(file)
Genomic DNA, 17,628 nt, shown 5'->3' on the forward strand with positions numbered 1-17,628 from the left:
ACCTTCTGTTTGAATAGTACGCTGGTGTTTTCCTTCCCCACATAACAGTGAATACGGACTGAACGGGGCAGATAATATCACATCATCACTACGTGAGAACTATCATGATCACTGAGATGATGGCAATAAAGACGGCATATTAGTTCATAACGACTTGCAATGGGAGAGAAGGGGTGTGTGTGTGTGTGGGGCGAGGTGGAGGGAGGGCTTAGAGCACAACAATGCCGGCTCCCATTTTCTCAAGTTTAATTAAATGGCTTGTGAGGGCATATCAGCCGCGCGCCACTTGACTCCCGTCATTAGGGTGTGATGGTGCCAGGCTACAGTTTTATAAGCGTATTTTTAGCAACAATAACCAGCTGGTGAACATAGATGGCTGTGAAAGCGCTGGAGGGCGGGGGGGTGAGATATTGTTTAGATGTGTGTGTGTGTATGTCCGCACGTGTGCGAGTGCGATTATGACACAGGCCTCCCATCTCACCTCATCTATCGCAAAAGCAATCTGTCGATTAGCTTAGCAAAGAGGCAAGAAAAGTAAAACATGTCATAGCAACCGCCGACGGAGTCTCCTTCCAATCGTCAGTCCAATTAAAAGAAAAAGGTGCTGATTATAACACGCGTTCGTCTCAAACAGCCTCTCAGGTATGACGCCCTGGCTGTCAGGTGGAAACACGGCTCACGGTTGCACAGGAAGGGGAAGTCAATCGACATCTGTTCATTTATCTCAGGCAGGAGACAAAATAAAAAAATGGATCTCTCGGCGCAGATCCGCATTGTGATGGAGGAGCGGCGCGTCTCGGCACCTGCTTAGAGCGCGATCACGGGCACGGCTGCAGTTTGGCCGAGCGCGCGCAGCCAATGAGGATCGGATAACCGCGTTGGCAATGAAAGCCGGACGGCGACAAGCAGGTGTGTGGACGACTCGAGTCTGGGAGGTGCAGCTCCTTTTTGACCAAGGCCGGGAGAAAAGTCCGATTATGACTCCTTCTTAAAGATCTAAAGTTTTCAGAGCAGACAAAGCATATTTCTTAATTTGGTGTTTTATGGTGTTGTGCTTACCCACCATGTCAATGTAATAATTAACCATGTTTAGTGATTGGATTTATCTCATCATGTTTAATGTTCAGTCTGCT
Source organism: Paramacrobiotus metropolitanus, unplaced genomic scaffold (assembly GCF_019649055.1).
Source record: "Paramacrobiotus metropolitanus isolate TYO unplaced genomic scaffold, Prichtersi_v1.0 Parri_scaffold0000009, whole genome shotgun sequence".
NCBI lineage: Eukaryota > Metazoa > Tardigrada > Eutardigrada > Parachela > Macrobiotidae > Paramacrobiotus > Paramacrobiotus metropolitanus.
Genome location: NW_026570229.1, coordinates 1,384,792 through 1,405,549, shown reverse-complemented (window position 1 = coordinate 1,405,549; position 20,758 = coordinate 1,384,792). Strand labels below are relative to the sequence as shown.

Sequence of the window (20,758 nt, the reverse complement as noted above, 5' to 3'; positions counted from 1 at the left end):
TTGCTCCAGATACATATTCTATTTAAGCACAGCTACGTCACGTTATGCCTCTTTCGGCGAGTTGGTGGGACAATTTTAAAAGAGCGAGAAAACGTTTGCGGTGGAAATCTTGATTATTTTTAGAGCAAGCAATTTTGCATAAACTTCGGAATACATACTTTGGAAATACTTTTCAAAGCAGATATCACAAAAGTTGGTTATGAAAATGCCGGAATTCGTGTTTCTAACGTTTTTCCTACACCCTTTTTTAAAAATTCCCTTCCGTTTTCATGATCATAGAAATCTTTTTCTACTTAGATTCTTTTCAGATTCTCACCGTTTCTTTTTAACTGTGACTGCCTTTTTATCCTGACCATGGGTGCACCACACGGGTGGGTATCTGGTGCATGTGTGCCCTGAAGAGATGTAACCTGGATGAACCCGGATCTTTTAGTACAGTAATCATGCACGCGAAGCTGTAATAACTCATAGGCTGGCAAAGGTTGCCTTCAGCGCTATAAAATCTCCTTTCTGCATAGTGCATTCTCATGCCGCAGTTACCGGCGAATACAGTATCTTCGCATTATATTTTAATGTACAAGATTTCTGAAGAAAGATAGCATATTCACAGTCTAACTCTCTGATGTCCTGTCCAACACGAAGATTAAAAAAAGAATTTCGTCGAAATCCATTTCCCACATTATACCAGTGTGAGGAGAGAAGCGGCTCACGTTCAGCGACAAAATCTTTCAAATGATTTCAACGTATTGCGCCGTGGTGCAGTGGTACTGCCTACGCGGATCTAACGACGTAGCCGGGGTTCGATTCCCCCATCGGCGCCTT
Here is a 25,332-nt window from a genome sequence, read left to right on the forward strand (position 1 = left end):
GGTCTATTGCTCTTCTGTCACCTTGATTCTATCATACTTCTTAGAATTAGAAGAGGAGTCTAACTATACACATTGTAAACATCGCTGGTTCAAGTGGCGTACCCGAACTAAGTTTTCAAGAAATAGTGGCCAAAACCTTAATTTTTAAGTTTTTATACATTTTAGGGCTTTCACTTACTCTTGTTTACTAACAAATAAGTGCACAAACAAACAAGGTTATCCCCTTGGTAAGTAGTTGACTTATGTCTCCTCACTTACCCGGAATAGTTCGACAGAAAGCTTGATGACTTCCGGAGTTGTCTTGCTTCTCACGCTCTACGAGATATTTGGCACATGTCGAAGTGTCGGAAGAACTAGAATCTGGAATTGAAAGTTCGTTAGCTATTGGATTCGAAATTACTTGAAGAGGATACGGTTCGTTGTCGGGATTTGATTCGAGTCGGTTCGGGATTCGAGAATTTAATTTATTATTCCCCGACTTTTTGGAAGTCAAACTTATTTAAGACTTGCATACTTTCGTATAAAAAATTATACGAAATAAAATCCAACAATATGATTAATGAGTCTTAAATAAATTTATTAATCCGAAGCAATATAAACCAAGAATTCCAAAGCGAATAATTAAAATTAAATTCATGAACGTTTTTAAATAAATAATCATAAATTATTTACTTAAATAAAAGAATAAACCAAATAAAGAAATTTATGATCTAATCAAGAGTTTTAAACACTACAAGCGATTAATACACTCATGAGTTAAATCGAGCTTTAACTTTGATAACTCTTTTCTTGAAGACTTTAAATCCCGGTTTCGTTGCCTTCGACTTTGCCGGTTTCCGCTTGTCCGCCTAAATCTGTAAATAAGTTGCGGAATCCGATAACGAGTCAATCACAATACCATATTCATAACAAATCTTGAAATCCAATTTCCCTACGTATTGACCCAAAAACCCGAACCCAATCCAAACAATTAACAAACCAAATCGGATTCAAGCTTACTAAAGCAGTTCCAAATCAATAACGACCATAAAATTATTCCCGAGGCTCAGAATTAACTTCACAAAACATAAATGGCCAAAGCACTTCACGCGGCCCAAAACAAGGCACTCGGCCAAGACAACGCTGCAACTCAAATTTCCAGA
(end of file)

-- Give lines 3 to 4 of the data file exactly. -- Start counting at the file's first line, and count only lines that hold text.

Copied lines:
Source organism: Paramacrobiotus metropolitanus, unplaced genomic scaffold (assembly GCF_019649055.1).
Source record: "Paramacrobiotus metropolitanus isolate TYO unplaced genomic scaffold, Prichtersi_v1.0 Parri_scaffold0000009, whole genome shotgun sequence".